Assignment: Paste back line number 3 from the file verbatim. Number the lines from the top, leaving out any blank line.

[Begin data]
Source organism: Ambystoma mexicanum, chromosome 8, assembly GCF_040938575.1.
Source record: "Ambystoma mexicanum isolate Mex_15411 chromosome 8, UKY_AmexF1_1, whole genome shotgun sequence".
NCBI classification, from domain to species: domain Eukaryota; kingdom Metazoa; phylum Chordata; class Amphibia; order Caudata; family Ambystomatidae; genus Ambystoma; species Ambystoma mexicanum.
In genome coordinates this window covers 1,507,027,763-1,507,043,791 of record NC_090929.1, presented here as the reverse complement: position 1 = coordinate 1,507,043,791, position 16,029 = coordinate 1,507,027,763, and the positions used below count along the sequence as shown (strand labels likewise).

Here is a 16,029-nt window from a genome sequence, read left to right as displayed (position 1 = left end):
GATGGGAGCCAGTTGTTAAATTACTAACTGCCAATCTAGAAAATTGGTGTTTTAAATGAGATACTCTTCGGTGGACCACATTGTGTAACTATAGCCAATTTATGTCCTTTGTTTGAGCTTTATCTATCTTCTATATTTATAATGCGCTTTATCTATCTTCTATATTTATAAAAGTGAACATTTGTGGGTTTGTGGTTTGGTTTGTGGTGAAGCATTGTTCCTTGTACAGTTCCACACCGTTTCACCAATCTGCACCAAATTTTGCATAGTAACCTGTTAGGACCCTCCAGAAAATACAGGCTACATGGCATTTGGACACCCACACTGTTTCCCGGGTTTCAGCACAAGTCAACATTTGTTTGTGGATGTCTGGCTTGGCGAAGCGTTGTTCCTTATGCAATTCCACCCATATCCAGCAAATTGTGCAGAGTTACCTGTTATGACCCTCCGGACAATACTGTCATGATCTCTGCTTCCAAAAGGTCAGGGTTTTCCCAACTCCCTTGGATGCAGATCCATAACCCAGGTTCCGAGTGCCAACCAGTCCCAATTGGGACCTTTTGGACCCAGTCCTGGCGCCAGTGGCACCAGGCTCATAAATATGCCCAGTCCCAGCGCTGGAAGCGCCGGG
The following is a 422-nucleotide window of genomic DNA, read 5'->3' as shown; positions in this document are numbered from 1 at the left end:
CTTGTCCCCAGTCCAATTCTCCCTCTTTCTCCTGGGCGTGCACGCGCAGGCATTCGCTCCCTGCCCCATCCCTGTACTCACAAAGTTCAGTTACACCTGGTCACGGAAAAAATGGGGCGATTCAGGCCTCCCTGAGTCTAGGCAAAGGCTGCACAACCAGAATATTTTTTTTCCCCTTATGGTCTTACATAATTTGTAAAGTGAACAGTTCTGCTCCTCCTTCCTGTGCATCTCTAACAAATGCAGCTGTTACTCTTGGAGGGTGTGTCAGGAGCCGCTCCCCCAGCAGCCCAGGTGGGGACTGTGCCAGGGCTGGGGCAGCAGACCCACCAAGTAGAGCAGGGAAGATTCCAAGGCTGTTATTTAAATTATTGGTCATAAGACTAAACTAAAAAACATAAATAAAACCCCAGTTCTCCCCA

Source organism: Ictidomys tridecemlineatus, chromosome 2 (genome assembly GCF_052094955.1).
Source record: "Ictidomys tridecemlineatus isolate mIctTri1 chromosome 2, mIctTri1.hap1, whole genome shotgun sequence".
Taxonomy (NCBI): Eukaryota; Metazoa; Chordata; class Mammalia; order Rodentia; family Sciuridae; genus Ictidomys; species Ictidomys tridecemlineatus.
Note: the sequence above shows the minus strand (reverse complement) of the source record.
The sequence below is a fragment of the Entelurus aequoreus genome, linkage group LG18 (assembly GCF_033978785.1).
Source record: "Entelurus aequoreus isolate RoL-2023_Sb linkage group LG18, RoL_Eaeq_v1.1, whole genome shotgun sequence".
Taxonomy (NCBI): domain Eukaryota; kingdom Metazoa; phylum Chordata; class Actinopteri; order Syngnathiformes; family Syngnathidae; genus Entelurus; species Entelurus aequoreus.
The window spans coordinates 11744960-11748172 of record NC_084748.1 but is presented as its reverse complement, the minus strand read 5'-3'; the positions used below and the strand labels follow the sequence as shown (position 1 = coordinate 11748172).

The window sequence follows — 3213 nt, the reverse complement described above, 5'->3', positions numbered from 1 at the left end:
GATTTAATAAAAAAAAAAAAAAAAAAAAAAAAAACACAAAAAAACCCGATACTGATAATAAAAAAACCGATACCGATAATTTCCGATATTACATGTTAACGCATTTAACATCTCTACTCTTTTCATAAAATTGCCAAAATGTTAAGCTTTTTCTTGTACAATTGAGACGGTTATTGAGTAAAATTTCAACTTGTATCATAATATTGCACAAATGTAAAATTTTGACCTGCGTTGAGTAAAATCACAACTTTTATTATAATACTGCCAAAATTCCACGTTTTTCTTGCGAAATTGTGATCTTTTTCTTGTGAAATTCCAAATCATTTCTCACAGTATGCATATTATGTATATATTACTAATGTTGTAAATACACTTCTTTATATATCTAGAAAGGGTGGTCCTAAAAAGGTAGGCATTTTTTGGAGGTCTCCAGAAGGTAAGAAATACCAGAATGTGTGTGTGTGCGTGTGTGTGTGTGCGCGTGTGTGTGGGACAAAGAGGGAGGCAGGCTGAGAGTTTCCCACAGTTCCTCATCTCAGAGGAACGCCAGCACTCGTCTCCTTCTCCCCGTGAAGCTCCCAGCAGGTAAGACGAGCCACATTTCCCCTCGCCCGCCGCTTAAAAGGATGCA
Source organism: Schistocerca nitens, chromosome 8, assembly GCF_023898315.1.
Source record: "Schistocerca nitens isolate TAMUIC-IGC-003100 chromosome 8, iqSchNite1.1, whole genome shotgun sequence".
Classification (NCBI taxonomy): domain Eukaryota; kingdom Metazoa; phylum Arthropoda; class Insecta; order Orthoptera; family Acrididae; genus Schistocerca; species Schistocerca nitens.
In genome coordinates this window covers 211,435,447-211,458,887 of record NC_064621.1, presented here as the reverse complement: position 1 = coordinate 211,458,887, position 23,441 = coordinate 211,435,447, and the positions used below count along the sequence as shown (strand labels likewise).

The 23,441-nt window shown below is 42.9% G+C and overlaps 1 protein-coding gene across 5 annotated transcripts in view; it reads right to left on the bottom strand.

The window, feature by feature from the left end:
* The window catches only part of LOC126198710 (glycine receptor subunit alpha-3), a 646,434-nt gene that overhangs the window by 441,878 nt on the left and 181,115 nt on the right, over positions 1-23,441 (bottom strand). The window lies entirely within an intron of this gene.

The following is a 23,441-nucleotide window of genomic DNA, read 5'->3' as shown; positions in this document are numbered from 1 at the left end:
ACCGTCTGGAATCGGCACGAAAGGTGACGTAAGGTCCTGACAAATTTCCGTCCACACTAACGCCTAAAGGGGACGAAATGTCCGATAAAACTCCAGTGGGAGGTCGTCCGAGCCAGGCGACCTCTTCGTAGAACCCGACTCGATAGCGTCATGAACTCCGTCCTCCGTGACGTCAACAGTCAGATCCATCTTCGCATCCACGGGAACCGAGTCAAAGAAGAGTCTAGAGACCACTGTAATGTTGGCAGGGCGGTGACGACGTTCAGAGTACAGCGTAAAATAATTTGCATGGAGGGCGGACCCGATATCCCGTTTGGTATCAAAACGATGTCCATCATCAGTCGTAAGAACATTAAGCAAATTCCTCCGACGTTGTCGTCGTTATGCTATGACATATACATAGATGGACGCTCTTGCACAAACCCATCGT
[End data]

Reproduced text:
NCBI classification, from domain to species: domain Eukaryota; kingdom Metazoa; phylum Chordata; class Amphibia; order Caudata; family Ambystomatidae; genus Ambystoma; species Ambystoma mexicanum.